Update, December 13, 2021: Myself and fellow staff writer Dennis Lee conducted a taste test of all three flavors of Illegal Chips, and boy was it... interesting. To start, we dove into the horse meat. We figured this one was as close to “normal” as possible so it would ease us into the rest. I thought the horse meat chips had a subtle barbecue taste and Lee said they had a “meaty smell.” He added that the chips had some hints of tomato and was not quite barbecue but he had trouble putting his finger on the exact taste. We both reached for more chips, so they tasted pretty good overall.
We then moved onto the maggot cheese, the flavor I had the most reservations about. “It smells like feet,” Lee said. To me it was not just feet, but sweaty feet, sweaty gym feet. Smell aside, Lee thought the feet-cheese chips tasted pretty good, noting the different aged cheeses used to make the flavor and probably also help to create the smell, which I, unfortunately, couldn’t get over. MSCHF definitely got the stinky cheese part of these right.
Finally, we left the most-hyped chip flavor for last. We braced ourselves for some mouth-numbing, mind-blowing potato chip eating. This one didn’t have a discernible smell, so the true test would be the actual taste. Immediately, Lee knew the szechuan peppercorn on the ingredient list is likely what would give that tingling sensation Scherer described. Eventually, Lee said he felt a “little electric, sort of tzzzz feeling that doesn’t go away.” As I munched and munched on multiple chips though, the sensation never arrived. The chip itself actually sort of reminded me of a ranch or sour cream and onion flavored chip, but nothing unique to it.
Overall, the chips were not as intensely flavored as I had anticipated, and Lee said he’d be fine just snacking on them.
Original post November 19, 2021: Horse meat, blowfish, and maggot cheese don’t sound like ingredients most people would be lining up at the grocery store for, but what if I told you that they’re all banned in the U.S.? Does the forbidden aspect suddenly make them more desirable? Can’t say it does anything for me, but hey I’m not here to judge (yet). I’ll even point you in the right direction to try those things (legally).
New York–based art collective MSCHF just dropped three limited-edition potato chip flavors meant to mimic the taste of horse meat, blowfish, and maggot cheese. The site’s manifesto reads, “Prohibitions create desire. The grass is always greener on the other side, and forbidden fruit tastes sweetest. Illegal Chips compiles the flavors the government doesn’t want you to try. And, buddy, do they ever taste good!” Do they really? I’m not convinced.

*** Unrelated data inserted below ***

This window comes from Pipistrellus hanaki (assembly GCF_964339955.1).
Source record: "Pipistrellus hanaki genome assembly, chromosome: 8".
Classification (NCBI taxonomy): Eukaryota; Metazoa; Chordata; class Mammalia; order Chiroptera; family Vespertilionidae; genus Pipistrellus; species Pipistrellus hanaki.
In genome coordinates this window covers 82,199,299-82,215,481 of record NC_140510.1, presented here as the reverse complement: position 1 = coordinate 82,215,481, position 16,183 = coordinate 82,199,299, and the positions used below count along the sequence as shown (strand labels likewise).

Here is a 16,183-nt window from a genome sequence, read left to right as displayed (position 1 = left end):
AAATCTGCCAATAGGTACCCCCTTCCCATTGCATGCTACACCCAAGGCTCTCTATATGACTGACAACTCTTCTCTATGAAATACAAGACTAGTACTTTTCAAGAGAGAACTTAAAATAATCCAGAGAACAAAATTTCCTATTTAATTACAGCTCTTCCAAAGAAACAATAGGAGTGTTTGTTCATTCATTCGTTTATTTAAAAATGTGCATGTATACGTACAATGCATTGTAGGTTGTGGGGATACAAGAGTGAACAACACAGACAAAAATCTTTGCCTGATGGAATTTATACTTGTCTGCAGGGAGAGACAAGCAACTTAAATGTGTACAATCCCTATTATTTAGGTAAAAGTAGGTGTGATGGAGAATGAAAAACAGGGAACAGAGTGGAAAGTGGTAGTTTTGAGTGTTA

Josh Scherer, host of the YouTube channel Mythical Kitchen and mind behind the blowfish flavor of chips, was more than happy to discuss the development of this illegal flavor, which piqued my interest.
“With the blowfish chips, don’t be afraid, don’t be ginger,” advises Scherer. “Just eat them like you would a normal bag of chips because your mouth will get a nice numbing, tingling sensation.”
Scherer, someone who has also made chili cheese fries out of pork uterus and a breakfast burrito out of bull testicle bacon, did not want to screw this one up—an impressive amount of research went into the development of the blowfish flavor. Fugu, or poisonous blowfish, is a delicacy in Japan that only licensed professionals are allowed to work with, and because of this the FDA only allows it to be served in a handful of restaurants. Scherer spoke with one of these professionals, one of the biggest blowfish importers in the U.S., to nail the flavor.
Horse meat is not actually illegal to eat in the U.S. Buying, selling, and/or distributing horse meat is illegal—the full story is a bit complicated—but consuming the meat is not illegal on its own. And anyway, the horse meat flavor of chips from this brand does not contain actual horse meat. The FAQ page for the chips explains, “Illegal Chips use flavor science to recreate these tastes without using any of the restricted ingredients.” Scherer says to go in with an open mind with this flavor and jokingly suggests that people just “think of horses, think of the movie Seabiscuit with Tobey Maguire.”
The third flavor, Casu Marzu, or maggot cheese, is illegal everywhere. As with the blowfish flavor and the horse meat, the maggot cheese was developed with the help of flavor scientists, so no laws were broken in the creation of these chips. Scherer explained development of these illegal flavors is all about distilling down to what it would taste like. For example, with pufferfish they knew it is a white fish and would have flavors that go along with that.
If you’re feeling rebellious, you can purchase all three flavors of chips for $12 on the site and you get a bonus bag (which is just one of the three flavors chosen at random). As for what to take away from this, Scherer says, “I hope people just become more curious about food in general and researching their food.”
As of publication, my own order has shipped and is on its way. Stay tuned for a mouth-numbing experience.